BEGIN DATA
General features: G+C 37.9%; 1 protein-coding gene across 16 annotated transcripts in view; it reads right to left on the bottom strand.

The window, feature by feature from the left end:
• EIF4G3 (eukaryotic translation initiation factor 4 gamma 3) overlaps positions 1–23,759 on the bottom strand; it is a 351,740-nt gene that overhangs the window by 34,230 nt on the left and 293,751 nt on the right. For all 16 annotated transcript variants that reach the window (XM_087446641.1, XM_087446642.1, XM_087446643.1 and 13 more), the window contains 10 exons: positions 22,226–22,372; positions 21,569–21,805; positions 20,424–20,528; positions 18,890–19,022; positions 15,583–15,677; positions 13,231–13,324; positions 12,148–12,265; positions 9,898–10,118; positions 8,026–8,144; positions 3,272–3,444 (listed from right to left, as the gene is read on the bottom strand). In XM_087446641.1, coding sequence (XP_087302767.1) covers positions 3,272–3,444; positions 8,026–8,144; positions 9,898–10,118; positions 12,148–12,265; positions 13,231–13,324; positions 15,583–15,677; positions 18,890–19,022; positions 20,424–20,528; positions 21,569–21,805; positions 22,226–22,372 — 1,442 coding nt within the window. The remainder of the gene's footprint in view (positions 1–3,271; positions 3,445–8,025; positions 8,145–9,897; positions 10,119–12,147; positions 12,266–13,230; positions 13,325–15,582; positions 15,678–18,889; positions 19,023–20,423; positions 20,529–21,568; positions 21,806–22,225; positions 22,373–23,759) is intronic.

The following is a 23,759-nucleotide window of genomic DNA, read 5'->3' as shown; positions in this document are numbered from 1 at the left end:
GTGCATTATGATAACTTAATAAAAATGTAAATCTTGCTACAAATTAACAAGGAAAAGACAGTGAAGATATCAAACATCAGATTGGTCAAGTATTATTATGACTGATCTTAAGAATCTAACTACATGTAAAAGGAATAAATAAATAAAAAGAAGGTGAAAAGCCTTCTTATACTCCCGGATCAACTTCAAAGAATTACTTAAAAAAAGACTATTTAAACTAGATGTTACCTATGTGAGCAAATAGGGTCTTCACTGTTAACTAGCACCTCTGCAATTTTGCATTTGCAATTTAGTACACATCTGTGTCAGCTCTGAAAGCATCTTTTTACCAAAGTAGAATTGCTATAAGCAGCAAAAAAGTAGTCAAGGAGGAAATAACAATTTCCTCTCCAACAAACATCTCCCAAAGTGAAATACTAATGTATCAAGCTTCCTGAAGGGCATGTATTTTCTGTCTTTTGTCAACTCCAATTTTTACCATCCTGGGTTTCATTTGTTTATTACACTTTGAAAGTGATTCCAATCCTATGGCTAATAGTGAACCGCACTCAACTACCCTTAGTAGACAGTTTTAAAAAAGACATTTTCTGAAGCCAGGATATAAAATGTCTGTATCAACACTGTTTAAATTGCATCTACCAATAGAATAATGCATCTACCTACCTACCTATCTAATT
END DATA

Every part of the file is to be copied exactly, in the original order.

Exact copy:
General features: G+C 37.9%; 1 protein-coding gene across 16 annotated transcripts in view; it reads right to left on the bottom strand.

The window, feature by feature from the left end:
• EIF4G3 (eukaryotic translation initiation factor 4 gamma 3) overlaps positions 1–23,759 on the bottom strand; it is a 351,740-nt gene that overhangs the window by 34,230 nt on the left and 293,751 nt on the right. For all 16 annotated transcript variants that reach the window (XM_087446641.1, XM_087446642.1, XM_087446643.1 and 13 more), the window contains 10 exons: positions 22,226–22,372; positions 21,569–21,805; positions 20,424–20,528; positions 18,890–19,022; positions 15,583–15,677; positions 13,231–13,324; positions 12,148–12,265; positions 9,898–10,118; positions 8,026–8,144; positions 3,272–3,444 (listed from right to left, as the gene is read on the bottom strand). In XM_087446641.1, coding sequence (XP_087302767.1) covers positions 3,272–3,444; positions 8,026–8,144; positions 9,898–10,118; positions 12,148–12,265; positions 13,231–13,324; positions 15,583–15,677; positions 18,890–19,022; positions 20,424–20,528; positions 21,569–21,805; positions 22,226–22,372 — 1,442 coding nt within the window. The remainder of the gene's footprint in view (positions 1–3,271; positions 3,445–8,025; positions 8,145–9,897; positions 10,119–12,147; positions 12,266–13,230; positions 13,325–15,582; positions 15,678–18,889; positions 19,023–20,423; positions 20,529–21,568; positions 21,806–22,225; positions 22,373–23,759) is intronic.

The following is a 23,759-nucleotide window of genomic DNA, read 5'->3' as shown; positions in this document are numbered from 1 at the left end:
GTGCATTATGATAACTTAATAAAAATGTAAATCTTGCTACAAATTAACAAGGAAAAGACAGTGAAGATATCAAACATCAGATTGGTCAAGTATTATTATGACTGATCTTAAGAATCTAACTACATGTAAAAGGAATAAATAAATAAAAAGAAGGTGAAAAGCCTTCTTATACTCCCGGATCAACTTCAAAGAATTACTTAAAAAAAGACTATTTAAACTAGATGTTACCTATGTGAGCAAATAGGGTCTTCACTGTTAACTAGCACCTCTGCAATTTTGCATTTGCAATTTAGTACACATCTGTGTCAGCTCTGAAAGCATCTTTTTACCAAAGTAGAATTGCTATAAGCAGCAAAAAAGTAGTCAAGGAGGAAATAACAATTTCCTCTCCAACAAACATCTCCCAAAGTGAAATACTAATGTATCAAGCTTCCTGAAGGGCATGTATTTTCTGTCTTTTGTCAACTCCAATTTTTACCATCCTGGGTTTCATTTGTTTATTACACTTTGAAAGTGATTCCAATCCTATGGCTAATAGTGAACCGCACTCAACTACCCTTAGTAGACAGTTTTAAAAAAGACATTTTCTGAAGCCAGGATATAAAATGTCTGTATCAACACTGTTTAAATTGCATCTACCAATAGAATAATGCATCTACCTACCTACCTATCTAATT